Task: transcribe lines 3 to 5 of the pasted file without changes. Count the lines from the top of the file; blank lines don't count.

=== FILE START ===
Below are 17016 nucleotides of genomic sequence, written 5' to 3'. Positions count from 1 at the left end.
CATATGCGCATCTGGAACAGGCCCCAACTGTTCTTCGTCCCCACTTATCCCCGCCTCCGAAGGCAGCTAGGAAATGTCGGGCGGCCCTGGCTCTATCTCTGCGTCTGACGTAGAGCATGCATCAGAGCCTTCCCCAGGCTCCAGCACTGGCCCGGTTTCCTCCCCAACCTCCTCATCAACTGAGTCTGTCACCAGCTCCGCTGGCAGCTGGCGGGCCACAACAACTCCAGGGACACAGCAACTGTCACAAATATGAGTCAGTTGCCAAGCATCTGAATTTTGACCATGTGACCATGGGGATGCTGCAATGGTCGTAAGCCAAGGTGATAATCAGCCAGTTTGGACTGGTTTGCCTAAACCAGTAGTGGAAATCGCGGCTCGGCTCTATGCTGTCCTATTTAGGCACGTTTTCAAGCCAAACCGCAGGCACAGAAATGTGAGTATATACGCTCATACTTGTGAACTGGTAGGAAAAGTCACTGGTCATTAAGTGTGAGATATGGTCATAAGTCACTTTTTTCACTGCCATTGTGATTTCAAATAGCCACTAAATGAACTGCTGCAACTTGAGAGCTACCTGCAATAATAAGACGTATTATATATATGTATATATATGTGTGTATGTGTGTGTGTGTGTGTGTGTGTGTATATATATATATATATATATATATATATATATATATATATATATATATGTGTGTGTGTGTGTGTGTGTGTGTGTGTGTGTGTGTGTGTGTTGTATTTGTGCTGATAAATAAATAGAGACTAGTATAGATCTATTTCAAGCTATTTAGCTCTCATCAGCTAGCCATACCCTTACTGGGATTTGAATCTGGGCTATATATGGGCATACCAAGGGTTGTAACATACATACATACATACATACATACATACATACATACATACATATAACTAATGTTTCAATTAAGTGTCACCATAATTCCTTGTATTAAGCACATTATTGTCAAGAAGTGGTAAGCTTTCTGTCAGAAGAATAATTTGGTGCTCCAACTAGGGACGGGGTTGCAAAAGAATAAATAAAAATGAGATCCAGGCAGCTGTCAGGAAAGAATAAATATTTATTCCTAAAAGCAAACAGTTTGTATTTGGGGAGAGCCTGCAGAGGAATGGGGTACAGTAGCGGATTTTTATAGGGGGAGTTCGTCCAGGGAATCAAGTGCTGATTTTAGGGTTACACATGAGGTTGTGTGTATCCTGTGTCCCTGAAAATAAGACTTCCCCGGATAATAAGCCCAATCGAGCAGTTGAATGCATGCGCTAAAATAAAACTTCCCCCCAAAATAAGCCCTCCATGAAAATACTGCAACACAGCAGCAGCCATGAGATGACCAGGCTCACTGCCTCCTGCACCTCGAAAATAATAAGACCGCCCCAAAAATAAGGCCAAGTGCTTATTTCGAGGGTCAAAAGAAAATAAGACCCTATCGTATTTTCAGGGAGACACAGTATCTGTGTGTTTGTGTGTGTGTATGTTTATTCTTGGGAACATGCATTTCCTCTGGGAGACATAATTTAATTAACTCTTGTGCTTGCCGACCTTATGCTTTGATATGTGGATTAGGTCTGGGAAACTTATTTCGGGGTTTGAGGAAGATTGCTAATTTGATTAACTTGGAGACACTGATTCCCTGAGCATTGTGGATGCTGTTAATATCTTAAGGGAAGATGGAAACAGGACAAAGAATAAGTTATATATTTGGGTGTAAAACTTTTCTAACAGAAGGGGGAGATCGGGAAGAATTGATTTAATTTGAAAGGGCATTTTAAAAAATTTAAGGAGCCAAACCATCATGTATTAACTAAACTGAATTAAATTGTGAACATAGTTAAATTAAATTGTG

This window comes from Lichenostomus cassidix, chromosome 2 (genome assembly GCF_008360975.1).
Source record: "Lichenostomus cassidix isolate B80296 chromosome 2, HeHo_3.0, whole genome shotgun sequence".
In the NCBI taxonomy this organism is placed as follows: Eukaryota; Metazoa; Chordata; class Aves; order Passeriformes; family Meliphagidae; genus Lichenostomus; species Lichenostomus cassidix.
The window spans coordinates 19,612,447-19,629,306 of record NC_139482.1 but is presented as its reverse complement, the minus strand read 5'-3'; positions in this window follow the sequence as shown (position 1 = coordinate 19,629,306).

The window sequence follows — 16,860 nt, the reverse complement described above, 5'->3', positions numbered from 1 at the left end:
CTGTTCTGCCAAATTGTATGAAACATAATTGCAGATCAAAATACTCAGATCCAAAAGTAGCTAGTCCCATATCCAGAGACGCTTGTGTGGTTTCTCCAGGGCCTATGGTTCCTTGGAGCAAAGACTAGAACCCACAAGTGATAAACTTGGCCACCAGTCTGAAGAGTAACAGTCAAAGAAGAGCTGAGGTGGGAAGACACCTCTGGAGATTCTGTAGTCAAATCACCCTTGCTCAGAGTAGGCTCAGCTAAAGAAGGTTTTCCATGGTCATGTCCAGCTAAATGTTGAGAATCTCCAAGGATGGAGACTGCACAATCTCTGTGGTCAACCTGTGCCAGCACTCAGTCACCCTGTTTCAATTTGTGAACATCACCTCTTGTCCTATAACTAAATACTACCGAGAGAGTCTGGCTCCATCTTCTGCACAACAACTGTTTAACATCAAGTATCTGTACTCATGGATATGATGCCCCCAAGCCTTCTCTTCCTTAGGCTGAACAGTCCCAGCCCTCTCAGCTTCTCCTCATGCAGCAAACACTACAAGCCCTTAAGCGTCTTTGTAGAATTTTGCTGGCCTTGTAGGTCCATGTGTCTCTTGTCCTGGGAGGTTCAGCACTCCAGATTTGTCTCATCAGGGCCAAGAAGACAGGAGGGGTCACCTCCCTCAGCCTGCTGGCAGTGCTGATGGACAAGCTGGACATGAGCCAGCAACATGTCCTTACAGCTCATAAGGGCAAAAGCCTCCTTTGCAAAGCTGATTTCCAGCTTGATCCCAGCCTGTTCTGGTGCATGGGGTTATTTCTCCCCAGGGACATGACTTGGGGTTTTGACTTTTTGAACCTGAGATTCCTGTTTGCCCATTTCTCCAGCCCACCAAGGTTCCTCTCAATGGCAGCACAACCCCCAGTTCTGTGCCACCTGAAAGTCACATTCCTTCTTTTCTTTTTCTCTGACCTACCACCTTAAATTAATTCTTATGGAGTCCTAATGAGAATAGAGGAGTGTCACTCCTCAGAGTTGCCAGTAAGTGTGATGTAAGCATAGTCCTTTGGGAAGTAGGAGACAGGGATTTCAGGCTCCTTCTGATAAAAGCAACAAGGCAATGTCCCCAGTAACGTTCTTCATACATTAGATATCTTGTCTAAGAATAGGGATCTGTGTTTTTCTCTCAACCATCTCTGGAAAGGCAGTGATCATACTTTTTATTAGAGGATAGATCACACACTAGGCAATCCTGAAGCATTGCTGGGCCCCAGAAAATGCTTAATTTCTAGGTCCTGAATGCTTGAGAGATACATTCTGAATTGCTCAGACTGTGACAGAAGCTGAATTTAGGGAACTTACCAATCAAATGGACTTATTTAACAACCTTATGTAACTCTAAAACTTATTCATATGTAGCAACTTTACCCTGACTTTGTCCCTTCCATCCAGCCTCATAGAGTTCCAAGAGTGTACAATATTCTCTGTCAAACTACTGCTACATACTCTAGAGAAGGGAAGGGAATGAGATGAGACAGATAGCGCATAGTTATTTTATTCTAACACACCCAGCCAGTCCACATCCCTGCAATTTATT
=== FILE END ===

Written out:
This window comes from Lichenostomus cassidix, chromosome 2 (genome assembly GCF_008360975.1).
Source record: "Lichenostomus cassidix isolate B80296 chromosome 2, HeHo_3.0, whole genome shotgun sequence".
In the NCBI taxonomy this organism is placed as follows: Eukaryota; Metazoa; Chordata; class Aves; order Passeriformes; family Meliphagidae; genus Lichenostomus; species Lichenostomus cassidix.